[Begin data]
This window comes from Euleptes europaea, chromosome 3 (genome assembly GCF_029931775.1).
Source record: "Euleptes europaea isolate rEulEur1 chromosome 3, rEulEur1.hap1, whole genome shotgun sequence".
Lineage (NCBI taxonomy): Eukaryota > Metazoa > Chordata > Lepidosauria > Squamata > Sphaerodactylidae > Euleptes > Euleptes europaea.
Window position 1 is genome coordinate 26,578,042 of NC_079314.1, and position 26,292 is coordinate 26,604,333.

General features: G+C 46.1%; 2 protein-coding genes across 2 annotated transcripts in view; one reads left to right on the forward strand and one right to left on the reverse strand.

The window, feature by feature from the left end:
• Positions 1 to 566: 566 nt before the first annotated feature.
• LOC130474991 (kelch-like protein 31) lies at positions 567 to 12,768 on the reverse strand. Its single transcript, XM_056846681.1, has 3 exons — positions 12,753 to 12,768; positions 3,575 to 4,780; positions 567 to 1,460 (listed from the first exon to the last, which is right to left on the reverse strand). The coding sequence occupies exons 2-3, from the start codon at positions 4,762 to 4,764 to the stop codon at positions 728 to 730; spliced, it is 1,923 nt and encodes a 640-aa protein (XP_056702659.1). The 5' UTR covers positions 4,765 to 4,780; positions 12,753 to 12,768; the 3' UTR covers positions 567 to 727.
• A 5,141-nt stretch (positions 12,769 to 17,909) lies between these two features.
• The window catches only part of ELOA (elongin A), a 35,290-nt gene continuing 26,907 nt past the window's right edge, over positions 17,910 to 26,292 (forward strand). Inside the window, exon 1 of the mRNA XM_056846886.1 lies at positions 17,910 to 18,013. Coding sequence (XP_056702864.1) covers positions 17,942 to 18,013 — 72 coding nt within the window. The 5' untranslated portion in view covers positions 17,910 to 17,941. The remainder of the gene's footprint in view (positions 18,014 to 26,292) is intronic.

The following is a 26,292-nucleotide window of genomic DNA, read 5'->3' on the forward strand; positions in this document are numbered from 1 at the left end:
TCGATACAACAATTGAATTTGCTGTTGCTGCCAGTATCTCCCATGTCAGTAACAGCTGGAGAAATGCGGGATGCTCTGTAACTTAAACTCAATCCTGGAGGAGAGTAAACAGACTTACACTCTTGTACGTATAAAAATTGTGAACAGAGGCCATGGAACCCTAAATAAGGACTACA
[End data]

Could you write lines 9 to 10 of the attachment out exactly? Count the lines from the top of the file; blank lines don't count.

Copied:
• A 5,141-nt stretch (positions 12,769 to 17,909) lies between these two features.
• The window catches only part of ELOA (elongin A), a 35,290-nt gene continuing 26,907 nt past the window's right edge, over positions 17,910 to 26,292 (forward strand). Inside the window, exon 1 of the mRNA XM_056846886.1 lies at positions 17,910 to 18,013. Coding sequence (XP_056702864.1) covers positions 17,942 to 18,013 — 72 coding nt within the window. The 5' untranslated portion in view covers positions 17,910 to 17,941. The remainder of the gene's footprint in view (positions 18,014 to 26,292) is intronic.